The Bank of England has revealed its latest banknote redesign. Featuring the Queen of England on one side, the reverse of the new £50 note (approximately worth $69) will feature the persecuted, gay mathematician and early computing pioneer, Alan Turing.
The note will enter circulation on June 23, which also marks Turing’s birthday.
Alan Turing is regarded by many as the father of modern computing. Born in 1912, he showed a prodigious talent for mathematics from a young age.
He worked as a codebreaker for the British during the Second World War and was instrumental in helping design a machine that helped decipher Nazi secret codes.
After the war, he went on to create a design for an Automatic Computing Engine (ACE) – regarded by many as the first digital computer model.
He was also gay and did not go to great lengths to hide the fact from friends and colleagues, despite it being illegal at the time.
In 1952, he was arrested and charged with gross indecency after admitting to a sexual relationship with a 19-year-old man. He was spared prison under the condition he allowed himself to be ‘chemically castrated’ with hormones.
The so-called treatment proved traumatic. Not only did it cause Turing to grow breasts, but the chemicals also altered his thinking, making it hard for him to concentrate. Now deemed a ‘security risk’, he also faced continued harassment from police.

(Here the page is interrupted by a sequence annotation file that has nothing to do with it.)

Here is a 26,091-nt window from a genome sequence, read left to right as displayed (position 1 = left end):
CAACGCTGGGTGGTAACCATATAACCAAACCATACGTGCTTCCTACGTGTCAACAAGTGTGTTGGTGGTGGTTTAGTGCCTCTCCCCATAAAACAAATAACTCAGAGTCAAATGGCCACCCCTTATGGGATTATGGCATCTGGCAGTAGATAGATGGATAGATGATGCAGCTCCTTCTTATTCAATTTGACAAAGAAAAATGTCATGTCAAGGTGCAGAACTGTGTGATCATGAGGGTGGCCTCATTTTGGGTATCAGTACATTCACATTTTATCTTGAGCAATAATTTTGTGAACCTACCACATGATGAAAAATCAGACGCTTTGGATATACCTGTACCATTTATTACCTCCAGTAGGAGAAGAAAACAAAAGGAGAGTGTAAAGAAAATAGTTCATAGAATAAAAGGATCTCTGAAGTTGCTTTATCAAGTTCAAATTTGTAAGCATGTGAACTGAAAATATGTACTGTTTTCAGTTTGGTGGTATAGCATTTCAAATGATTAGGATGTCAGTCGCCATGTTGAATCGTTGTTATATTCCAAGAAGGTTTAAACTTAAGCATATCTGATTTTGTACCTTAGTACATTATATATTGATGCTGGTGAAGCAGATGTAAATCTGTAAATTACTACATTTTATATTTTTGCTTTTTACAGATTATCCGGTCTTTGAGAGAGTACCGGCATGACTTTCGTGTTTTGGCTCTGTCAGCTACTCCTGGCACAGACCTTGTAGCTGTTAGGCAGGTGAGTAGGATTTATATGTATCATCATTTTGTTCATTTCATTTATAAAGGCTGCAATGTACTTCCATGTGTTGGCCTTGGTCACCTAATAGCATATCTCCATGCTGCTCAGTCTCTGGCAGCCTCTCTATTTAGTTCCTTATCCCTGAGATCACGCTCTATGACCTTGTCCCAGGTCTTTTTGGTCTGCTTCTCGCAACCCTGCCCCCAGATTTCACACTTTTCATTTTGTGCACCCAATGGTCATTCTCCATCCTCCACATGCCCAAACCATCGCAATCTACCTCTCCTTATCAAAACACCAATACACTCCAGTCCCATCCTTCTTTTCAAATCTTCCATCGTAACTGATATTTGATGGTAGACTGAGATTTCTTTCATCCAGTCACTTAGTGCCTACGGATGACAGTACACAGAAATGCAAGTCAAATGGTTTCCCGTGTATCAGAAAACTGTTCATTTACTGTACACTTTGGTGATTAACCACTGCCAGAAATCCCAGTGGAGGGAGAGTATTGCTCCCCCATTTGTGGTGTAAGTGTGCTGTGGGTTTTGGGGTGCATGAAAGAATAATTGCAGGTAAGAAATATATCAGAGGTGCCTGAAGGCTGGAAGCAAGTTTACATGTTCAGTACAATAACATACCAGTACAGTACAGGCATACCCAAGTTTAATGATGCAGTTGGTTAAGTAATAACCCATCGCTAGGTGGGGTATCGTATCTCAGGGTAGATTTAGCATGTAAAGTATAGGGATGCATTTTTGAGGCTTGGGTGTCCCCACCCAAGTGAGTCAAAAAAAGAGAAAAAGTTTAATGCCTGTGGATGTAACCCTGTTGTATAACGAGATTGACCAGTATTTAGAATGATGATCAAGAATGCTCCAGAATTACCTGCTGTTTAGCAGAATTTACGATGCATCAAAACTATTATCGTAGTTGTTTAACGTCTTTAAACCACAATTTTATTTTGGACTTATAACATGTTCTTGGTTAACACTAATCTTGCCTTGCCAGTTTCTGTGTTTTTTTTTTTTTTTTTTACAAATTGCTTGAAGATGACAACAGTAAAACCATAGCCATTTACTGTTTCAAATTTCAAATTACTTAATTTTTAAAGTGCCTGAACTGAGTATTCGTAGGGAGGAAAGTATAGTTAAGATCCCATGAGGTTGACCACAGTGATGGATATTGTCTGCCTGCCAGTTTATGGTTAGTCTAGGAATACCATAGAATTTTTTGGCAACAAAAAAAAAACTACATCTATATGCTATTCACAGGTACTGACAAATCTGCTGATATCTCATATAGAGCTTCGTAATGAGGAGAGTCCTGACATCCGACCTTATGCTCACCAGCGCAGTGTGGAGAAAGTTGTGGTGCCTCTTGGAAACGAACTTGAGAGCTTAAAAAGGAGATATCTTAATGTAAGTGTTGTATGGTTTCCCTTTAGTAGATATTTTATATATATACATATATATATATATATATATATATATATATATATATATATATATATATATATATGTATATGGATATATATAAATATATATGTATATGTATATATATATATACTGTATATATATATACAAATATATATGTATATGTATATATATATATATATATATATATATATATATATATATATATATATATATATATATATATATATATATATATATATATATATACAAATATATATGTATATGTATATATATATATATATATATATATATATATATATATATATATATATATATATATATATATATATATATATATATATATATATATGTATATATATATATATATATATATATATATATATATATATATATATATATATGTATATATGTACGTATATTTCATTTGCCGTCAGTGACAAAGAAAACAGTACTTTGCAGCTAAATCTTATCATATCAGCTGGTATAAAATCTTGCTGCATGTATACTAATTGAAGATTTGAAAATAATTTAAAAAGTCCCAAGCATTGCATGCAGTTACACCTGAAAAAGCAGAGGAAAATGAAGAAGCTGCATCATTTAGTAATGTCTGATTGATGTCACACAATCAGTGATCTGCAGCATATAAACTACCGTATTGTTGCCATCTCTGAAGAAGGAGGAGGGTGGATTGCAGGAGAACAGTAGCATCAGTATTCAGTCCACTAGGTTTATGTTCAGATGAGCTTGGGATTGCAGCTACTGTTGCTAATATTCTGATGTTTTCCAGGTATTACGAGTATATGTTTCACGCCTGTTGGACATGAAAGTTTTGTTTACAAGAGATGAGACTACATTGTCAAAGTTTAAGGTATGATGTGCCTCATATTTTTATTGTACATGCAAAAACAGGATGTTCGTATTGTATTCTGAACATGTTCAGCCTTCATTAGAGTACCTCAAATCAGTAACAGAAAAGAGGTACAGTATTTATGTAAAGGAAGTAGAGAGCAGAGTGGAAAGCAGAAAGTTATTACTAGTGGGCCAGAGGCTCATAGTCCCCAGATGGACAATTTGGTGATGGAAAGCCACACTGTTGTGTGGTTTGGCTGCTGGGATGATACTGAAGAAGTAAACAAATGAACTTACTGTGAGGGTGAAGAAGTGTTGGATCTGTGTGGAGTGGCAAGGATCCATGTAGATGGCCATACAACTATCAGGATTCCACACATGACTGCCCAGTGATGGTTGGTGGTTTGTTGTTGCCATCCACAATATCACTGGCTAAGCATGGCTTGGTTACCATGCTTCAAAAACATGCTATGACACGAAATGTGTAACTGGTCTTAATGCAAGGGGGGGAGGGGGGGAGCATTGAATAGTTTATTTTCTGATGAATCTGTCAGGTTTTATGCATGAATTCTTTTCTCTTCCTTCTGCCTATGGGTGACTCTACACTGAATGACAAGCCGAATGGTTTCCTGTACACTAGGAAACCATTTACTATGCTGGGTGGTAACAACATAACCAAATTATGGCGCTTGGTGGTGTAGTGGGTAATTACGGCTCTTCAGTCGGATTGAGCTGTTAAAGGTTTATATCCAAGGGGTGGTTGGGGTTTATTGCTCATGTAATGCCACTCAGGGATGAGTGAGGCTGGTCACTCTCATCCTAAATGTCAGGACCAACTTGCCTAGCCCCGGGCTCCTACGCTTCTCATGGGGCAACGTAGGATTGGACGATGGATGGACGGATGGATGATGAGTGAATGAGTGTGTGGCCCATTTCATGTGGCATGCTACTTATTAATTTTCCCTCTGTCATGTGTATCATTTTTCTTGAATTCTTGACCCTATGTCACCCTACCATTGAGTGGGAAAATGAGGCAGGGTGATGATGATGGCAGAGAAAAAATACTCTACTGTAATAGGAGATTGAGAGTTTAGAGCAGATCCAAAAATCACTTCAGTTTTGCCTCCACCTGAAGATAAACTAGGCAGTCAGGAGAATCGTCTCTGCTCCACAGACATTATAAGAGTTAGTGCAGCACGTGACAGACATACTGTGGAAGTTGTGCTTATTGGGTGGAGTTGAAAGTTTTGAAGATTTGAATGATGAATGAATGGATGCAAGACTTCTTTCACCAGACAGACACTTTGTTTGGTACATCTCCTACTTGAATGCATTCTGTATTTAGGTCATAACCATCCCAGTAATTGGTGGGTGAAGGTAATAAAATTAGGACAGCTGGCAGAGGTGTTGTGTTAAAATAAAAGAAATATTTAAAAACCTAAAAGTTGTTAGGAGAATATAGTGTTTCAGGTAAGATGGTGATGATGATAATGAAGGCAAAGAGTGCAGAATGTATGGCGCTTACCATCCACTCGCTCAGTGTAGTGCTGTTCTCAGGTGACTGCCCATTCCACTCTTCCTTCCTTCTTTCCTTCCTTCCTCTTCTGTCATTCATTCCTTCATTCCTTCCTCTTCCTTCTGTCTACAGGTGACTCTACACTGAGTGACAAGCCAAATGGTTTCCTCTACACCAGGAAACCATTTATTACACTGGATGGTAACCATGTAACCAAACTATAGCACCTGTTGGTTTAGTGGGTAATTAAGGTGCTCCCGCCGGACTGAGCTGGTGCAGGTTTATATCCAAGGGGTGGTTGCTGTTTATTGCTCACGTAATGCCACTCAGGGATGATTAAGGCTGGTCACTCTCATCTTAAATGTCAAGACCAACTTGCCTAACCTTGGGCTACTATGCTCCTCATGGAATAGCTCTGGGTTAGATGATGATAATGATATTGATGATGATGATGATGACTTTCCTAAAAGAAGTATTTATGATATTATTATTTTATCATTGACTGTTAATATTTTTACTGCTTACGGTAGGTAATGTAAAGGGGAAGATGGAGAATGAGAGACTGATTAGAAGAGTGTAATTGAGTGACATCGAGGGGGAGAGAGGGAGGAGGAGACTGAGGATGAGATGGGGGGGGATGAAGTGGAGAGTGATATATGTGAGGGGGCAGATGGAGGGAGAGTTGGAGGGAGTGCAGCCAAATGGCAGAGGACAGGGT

He took his own life in 1954, aged 41.
The Queen granted Turing a posthumous pardon in 2013. Turing’s life was told in the 2014 movie, The Imitation Game, starring Benedict Cumberbatch as Turing.
Although it was announced in 2019 that Turing would feature on the new £50 note, following suggestions and votes from the public, the actual design and date of distribution was unveiled this morning.
— Bank of England (@bankofengland) March 25, 2021
In a video unveiling the design, the actor Stephen Fry said the Turing banknote marks “another step in our nation’s long-overdue recognition of this very great man.”
The Bank of England also marked the announcement by flying the rainbow flag over its headquarters in London. The £50 note will be the UK’s final banknote switch from paper to polymer (plastic), making the notes considerably more durable and hard to create forgeries.